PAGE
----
The farm to school movement is changing the world – or at least the nation – nourishing students with healthier food and school environments, bringing back cooking and gardening skills and nurturing local economic opportunities for farmers. NCAT Midwest team members were glad to bring their own stories to the table, joining NCAT colleagues from Arkansas and Montana, and more than 1,000 other leaders from around the country at the national Farm to Cafeteria Powering Up! Conference, April 14-18.
The week included FoodCorps’ Mid-Year Gathering and the annual meeting of the National Farm to School Network (NFSN), for which NCAT serves as a Regional Lead Agency. On Wednesday, NCAT’s Ann Robinson and Farm to School Fellow Caryl Guisinger from Nebraska’s Center for Rural Affairs facilitated a well-attended Midwest NFSN networking and priority-setting session that included representatives of Iowa, Kansas, Missouri, Nebraska, North Dakota, Oklahoma and South Dakota. Special guest Bob Gorman, Midwest Lead for the USDA Food and Nutrition Service Farm to School Program, helped welcome the group.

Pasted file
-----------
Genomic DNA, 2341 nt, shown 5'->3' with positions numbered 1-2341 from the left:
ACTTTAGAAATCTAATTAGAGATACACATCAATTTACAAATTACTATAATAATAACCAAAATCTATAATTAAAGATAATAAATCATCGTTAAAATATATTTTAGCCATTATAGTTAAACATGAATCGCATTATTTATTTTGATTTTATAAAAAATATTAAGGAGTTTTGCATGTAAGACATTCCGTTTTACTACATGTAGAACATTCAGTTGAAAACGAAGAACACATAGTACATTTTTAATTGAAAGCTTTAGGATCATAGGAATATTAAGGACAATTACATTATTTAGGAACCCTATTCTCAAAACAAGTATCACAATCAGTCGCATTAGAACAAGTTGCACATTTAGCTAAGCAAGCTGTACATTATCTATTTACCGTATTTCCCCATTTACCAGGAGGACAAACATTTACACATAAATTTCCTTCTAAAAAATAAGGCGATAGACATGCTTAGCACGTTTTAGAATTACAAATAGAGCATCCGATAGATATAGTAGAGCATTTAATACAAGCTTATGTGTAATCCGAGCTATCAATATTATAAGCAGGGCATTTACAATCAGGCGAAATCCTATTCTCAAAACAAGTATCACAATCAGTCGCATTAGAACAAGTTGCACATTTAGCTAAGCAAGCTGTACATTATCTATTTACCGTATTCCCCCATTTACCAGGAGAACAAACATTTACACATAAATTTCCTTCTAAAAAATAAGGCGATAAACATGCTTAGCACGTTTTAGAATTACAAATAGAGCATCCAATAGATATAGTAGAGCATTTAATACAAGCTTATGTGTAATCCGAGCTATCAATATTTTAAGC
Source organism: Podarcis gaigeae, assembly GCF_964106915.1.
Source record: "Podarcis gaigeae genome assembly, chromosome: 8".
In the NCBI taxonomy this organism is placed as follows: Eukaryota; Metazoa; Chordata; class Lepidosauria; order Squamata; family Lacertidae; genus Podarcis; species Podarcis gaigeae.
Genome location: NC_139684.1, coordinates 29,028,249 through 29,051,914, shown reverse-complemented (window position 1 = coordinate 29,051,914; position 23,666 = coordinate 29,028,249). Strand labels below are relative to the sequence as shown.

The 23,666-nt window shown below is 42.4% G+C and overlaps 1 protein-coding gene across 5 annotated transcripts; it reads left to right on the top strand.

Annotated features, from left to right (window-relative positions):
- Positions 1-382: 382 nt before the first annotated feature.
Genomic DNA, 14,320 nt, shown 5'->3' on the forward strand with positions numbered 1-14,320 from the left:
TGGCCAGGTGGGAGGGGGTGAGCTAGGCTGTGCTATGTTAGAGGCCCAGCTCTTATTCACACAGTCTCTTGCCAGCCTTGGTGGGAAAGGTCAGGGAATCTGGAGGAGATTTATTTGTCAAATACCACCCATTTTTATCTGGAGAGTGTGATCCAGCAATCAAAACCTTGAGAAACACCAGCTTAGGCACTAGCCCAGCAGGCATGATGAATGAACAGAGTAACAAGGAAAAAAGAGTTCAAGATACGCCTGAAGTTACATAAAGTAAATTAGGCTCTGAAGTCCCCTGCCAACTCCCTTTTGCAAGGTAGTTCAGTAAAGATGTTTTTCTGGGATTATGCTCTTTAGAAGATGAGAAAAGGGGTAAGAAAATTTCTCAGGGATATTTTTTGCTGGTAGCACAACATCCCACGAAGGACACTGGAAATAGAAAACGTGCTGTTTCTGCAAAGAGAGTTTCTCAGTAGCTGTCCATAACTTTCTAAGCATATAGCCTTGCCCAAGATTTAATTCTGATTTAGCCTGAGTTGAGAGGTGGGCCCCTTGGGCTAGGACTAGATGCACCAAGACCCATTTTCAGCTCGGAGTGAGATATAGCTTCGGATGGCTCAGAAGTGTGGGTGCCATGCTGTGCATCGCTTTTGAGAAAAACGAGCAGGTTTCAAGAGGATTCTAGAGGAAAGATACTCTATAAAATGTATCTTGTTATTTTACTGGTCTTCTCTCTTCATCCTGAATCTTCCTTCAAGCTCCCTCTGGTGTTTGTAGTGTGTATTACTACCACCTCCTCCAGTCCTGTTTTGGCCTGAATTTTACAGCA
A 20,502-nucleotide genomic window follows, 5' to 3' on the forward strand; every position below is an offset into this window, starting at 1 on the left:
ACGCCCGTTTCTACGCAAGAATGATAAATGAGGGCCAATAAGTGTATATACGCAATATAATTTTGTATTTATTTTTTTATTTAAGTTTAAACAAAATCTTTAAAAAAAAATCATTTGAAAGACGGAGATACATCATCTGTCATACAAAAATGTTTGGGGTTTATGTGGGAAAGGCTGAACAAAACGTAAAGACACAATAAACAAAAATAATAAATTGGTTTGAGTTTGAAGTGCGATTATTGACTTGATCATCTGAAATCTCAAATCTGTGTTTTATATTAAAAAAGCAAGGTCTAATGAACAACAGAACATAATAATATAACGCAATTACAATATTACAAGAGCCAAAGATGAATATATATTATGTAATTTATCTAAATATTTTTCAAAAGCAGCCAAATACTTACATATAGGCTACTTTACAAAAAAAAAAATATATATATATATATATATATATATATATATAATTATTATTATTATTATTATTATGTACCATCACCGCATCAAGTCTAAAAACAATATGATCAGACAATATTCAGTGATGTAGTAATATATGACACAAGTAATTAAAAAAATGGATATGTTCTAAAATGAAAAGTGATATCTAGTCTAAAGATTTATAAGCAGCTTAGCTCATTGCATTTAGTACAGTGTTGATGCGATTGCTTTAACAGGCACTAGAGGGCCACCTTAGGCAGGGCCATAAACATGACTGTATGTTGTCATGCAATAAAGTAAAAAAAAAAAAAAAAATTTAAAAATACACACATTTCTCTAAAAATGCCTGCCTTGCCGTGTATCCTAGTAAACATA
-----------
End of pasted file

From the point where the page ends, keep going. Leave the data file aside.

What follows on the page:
The conference featured inspiration by Alice Waters of Chez Panisse fame and Anim Steele, founder of the Real Food Challenge, who are, respectively, responsible for bringing the “real food” movement to restaurants and college campuses nationwide. Much of the excitement, though, came from myriad learning sessions with farmers, cafeteria staff, educators and FoodCorps service members who told nuts-and-bolts stories of how they are bringing fresh, local food and gardening to enthusiastic audiences in schools and beyond, bolstering local economies and enhancing the environment.
A highlight of the conference for NCAT came when Iowa FoodCorps Team Member Ashley Dress won the national FoodCorps Victory Growers Award for a “compelling account of hunger and food insecurity.” Her editorial won a $5,000 prize from C&S Wholesale Grocers for her service site, the Northeast Iowa Food and Fitness Initiative. The award was presented by Curt Ellis, one of FoodCorps’ founders and a filmmaker responsible for the documentaries King Corn and Big River. Congratulations to Ashley! Her article will soon be published and available online as a real food success story.